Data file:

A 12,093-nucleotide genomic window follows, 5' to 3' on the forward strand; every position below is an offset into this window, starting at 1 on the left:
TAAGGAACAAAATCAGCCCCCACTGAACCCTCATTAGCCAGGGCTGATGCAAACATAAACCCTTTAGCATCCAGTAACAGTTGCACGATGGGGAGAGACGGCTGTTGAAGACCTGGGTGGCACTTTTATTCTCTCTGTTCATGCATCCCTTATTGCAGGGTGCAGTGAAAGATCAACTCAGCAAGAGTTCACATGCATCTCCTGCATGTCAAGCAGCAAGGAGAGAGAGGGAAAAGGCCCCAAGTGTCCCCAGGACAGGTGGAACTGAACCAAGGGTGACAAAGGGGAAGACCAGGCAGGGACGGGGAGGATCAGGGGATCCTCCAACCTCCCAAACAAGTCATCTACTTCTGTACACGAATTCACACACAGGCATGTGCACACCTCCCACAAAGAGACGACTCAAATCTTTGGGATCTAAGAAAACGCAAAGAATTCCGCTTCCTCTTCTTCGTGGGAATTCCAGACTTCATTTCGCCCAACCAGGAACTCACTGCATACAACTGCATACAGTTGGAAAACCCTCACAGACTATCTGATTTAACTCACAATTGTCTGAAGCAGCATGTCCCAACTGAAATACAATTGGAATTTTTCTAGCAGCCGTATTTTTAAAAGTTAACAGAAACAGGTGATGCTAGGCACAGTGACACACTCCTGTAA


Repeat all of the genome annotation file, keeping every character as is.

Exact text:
A 12,093-nucleotide genomic window follows, 5' to 3' on the forward strand; every position below is an offset into this window, starting at 1 on the left:
TAAGGAACAAAATCAGCCCCCACTGAACCCTCATTAGCCAGGGCTGATGCAAACATAAACCCTTTAGCATCCAGTAACAGTTGCACGATGGGGAGAGACGGCTGTTGAAGACCTGGGTGGCACTTTTATTCTCTCTGTTCATGCATCCCTTATTGCAGGGTGCAGTGAAAGATCAACTCAGCAAGAGTTCACATGCATCTCCTGCATGTCAAGCAGCAAGGAGAGAGAGGGAAAAGGCCCCAAGTGTCCCCAGGACAGGTGGAACTGAACCAAGGGTGACAAAGGGGAAGACCAGGCAGGGACGGGGAGGATCAGGGGATCCTCCAACCTCCCAAACAAGTCATCTACTTCTGTACACGAATTCACACACAGGCATGTGCACACCTCCCACAAAGAGACGACTCAAATCTTTGGGATCTAAGAAAACGCAAAGAATTCCGCTTCCTCTTCTTCGTGGGAATTCCAGACTTCATTTCGCCCAACCAGGAACTCACTGCATACAACTGCATACAGTTGGAAAACCCTCACAGACTATCTGATTTAACTCACAATTGTCTGAAGCAGCATGTCCCAACTGAAATACAATTGGAATTTTTCTAGCAGCCGTATTTTTAAAAGTTAACAGAAACAGGTGATGCTAGGCACAGTGACACACTCCTGTAA